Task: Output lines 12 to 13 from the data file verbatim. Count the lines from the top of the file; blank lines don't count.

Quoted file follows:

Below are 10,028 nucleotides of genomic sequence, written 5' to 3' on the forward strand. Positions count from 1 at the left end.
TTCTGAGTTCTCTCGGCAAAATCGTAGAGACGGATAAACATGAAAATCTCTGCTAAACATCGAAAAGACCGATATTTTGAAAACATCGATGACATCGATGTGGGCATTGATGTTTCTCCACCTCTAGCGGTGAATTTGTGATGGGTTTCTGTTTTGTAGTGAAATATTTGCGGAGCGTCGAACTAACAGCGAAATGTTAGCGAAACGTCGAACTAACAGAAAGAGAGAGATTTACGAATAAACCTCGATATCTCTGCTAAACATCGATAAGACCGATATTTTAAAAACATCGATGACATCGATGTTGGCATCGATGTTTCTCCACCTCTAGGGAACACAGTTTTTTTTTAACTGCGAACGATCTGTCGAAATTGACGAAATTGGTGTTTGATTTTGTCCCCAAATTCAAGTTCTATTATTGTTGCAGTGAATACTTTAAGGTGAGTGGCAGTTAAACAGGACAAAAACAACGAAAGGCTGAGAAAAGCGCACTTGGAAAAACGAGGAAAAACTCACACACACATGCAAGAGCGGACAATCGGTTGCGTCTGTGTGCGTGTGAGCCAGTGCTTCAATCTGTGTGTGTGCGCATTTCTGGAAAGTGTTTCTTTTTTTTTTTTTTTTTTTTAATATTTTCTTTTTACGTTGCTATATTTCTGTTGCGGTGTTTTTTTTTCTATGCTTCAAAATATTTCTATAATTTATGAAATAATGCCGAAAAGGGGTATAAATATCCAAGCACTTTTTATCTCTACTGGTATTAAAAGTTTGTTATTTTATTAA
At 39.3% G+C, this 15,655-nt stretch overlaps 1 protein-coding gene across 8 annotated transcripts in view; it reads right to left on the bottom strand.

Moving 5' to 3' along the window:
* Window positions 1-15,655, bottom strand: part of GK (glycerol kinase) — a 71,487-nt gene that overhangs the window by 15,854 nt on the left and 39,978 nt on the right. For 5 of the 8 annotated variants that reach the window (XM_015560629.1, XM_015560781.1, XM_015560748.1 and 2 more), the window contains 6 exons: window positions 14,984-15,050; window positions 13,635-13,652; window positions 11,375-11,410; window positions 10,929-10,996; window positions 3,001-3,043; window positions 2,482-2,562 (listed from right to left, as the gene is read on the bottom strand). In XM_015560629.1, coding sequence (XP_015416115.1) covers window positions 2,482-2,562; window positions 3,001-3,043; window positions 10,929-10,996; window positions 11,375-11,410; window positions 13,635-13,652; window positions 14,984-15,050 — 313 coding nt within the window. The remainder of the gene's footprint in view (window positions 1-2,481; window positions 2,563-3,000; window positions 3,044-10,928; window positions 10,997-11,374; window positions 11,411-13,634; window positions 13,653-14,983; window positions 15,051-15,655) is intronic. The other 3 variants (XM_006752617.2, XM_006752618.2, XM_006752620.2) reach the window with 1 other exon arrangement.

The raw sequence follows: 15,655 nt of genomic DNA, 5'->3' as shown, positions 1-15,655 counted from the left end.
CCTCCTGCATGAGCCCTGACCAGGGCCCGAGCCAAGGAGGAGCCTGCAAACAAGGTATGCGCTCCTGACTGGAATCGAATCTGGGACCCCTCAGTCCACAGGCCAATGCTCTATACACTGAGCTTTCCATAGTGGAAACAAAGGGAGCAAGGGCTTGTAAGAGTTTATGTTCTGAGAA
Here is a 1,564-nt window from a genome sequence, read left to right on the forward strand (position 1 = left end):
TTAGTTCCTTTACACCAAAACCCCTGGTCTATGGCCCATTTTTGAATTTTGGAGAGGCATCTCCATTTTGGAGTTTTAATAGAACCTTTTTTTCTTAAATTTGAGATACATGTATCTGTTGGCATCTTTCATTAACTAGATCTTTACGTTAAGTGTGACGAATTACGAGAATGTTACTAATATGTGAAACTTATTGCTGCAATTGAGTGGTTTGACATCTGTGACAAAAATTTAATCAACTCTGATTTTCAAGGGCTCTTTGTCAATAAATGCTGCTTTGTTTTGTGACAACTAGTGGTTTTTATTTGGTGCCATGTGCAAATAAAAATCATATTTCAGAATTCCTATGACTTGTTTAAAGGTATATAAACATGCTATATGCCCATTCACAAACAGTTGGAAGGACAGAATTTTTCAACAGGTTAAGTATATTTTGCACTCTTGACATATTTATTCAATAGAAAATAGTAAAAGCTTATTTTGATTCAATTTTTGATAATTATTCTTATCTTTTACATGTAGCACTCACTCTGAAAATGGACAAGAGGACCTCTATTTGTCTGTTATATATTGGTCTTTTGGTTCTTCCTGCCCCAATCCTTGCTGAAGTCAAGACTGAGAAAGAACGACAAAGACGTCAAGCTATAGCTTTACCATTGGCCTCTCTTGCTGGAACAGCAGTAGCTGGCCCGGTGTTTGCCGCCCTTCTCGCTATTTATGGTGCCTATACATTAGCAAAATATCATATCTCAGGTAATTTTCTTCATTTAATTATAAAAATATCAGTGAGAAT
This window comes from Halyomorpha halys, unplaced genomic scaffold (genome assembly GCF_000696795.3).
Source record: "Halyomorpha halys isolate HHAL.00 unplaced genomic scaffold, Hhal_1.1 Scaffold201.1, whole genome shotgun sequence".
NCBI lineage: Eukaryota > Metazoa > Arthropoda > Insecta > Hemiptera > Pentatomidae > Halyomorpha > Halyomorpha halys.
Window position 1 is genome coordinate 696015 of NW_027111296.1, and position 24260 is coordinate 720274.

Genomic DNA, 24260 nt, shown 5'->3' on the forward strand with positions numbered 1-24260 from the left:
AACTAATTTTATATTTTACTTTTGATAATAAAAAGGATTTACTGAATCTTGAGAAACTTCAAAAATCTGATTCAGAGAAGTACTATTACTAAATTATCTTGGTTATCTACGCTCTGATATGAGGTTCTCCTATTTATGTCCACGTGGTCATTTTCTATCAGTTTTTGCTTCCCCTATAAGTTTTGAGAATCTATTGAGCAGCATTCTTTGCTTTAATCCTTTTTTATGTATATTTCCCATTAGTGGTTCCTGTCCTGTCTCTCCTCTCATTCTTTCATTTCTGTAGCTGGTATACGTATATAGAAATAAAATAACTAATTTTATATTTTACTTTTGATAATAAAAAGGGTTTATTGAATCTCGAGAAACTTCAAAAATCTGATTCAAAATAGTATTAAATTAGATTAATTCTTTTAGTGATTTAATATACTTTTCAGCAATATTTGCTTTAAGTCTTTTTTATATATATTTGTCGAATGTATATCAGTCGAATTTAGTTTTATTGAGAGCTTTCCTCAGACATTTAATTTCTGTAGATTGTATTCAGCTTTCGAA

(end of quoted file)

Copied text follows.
NCBI lineage: Eukaryota > Metazoa > Arthropoda > Insecta > Hemiptera > Pentatomidae > Halyomorpha > Halyomorpha halys.
Window position 1 is genome coordinate 696015 of NW_027111296.1, and position 24260 is coordinate 720274.